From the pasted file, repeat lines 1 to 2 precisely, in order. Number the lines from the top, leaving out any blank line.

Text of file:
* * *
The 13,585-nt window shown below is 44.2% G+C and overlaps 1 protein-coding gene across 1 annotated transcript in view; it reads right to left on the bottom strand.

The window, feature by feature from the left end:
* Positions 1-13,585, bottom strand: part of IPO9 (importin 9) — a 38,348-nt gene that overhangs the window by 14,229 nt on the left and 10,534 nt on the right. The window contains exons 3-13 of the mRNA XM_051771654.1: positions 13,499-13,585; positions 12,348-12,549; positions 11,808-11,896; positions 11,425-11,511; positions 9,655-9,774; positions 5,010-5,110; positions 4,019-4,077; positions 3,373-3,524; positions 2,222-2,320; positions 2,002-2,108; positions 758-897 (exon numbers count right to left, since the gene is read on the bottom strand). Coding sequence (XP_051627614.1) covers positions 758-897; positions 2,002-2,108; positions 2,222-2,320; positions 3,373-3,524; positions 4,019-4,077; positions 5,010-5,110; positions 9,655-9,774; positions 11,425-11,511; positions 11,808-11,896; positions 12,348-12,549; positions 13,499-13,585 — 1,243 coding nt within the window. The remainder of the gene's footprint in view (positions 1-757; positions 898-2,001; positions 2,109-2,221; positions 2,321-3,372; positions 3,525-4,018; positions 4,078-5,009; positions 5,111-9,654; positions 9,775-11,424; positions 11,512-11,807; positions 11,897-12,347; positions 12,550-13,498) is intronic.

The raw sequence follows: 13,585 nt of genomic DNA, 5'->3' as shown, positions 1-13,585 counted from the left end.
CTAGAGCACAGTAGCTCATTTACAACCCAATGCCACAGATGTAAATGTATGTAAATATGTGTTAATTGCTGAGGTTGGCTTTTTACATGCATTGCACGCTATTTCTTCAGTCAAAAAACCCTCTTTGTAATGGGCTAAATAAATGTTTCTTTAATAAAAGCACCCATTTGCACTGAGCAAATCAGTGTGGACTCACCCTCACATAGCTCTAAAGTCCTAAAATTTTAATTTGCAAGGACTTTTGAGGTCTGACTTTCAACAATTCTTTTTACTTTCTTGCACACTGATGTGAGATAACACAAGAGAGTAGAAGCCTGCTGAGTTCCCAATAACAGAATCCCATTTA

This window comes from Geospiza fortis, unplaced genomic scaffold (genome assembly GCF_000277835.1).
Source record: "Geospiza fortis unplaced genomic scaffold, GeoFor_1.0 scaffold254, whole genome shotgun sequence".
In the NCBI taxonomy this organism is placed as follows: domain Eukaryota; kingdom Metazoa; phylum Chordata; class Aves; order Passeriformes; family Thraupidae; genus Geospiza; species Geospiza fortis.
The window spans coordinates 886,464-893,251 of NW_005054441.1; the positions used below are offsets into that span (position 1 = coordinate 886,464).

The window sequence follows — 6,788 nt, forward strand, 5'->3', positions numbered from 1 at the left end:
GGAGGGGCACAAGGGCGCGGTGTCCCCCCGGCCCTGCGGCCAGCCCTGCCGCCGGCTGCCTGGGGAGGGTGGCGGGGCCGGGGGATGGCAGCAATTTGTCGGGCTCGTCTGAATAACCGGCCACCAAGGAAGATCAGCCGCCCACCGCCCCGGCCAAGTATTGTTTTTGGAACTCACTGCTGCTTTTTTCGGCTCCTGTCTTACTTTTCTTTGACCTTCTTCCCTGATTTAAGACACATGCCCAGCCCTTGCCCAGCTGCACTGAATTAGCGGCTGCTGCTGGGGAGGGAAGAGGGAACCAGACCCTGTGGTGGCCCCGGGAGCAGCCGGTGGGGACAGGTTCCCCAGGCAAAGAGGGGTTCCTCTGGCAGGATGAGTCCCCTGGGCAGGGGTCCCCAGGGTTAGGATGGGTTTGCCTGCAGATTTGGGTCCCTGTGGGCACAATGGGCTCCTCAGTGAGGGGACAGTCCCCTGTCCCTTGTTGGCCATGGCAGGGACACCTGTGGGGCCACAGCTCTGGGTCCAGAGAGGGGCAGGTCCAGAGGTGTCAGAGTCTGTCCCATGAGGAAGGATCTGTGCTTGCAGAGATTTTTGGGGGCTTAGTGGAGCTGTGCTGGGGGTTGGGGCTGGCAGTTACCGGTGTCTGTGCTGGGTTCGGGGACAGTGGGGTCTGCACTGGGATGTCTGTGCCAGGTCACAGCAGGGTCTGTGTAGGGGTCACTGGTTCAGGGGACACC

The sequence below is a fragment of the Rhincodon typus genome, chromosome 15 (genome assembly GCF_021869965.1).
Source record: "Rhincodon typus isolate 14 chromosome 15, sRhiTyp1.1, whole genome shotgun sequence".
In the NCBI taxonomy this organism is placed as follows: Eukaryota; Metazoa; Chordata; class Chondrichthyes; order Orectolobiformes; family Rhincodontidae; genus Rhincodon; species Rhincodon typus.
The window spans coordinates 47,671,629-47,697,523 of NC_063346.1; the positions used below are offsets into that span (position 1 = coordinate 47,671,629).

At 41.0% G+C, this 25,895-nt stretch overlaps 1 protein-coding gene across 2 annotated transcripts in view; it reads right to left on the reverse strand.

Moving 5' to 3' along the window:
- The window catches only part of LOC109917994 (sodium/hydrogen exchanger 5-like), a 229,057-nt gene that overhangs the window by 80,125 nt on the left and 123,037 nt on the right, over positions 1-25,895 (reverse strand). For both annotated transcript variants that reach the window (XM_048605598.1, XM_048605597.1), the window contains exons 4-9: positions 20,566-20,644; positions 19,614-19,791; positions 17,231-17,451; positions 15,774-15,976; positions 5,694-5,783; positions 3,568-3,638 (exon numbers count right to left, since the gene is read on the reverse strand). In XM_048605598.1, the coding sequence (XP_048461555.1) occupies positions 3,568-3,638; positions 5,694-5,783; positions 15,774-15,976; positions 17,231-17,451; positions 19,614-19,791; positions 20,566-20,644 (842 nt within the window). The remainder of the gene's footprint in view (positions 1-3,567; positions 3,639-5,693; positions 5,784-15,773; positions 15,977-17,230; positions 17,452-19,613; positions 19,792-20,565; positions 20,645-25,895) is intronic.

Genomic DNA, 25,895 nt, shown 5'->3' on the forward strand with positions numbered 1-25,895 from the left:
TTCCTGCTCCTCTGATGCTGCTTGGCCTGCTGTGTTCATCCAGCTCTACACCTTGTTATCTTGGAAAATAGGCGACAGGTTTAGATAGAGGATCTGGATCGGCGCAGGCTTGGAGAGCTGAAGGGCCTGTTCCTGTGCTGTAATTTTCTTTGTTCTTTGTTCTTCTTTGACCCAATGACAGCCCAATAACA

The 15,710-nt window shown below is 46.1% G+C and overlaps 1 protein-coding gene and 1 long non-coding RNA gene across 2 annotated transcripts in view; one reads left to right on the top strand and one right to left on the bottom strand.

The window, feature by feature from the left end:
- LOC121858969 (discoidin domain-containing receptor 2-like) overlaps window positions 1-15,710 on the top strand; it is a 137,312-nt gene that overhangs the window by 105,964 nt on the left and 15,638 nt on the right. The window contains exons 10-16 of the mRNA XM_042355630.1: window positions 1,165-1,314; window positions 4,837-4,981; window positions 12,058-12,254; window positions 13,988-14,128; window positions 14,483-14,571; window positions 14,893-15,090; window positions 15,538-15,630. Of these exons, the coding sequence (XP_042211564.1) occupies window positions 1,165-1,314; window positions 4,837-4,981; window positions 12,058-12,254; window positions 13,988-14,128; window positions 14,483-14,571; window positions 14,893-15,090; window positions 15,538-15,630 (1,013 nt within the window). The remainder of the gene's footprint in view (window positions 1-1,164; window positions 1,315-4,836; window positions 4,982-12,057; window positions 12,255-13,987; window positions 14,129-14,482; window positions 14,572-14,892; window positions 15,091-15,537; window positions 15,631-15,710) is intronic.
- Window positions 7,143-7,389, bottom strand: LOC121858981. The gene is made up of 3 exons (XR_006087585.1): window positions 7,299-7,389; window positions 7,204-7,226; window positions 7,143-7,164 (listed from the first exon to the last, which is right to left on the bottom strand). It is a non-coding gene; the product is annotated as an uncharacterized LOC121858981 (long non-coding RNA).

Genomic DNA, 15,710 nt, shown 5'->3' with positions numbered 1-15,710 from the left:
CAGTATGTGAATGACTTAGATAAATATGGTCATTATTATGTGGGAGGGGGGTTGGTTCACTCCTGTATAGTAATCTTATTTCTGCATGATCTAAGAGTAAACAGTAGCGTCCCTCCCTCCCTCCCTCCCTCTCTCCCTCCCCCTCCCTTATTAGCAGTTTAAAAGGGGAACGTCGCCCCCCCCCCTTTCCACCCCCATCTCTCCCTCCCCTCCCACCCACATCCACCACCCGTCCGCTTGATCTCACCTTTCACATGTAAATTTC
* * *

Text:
The 13,585-nt window shown below is 44.2% G+C and overlaps 1 protein-coding gene across 1 annotated transcript in view; it reads right to left on the bottom strand.

The window, feature by feature from the left end: